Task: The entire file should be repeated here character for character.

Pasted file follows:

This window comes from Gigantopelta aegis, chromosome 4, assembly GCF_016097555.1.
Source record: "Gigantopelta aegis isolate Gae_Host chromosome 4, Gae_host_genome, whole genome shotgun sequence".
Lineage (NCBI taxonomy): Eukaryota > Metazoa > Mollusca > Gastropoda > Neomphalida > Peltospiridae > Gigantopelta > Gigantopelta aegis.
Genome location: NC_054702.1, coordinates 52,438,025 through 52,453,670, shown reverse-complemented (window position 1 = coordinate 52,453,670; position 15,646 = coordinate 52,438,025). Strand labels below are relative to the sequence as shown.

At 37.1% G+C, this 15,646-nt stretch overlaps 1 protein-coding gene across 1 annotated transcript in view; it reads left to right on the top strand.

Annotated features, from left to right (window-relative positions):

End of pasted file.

This window comes from Gigantopelta aegis, chromosome 4, assembly GCF_016097555.1.
Source record: "Gigantopelta aegis isolate Gae_Host chromosome 4, Gae_host_genome, whole genome shotgun sequence".
Lineage (NCBI taxonomy): Eukaryota > Metazoa > Mollusca > Gastropoda > Neomphalida > Peltospiridae > Gigantopelta > Gigantopelta aegis.
Genome location: NC_054702.1, coordinates 52,438,025 through 52,453,670, shown reverse-complemented (window position 1 = coordinate 52,453,670; position 15,646 = coordinate 52,438,025). Strand labels below are relative to the sequence as shown.

At 37.1% G+C, this 15,646-nt stretch overlaps 1 protein-coding gene across 1 annotated transcript in view; it reads left to right on the top strand.

Annotated features, from left to right (window-relative positions):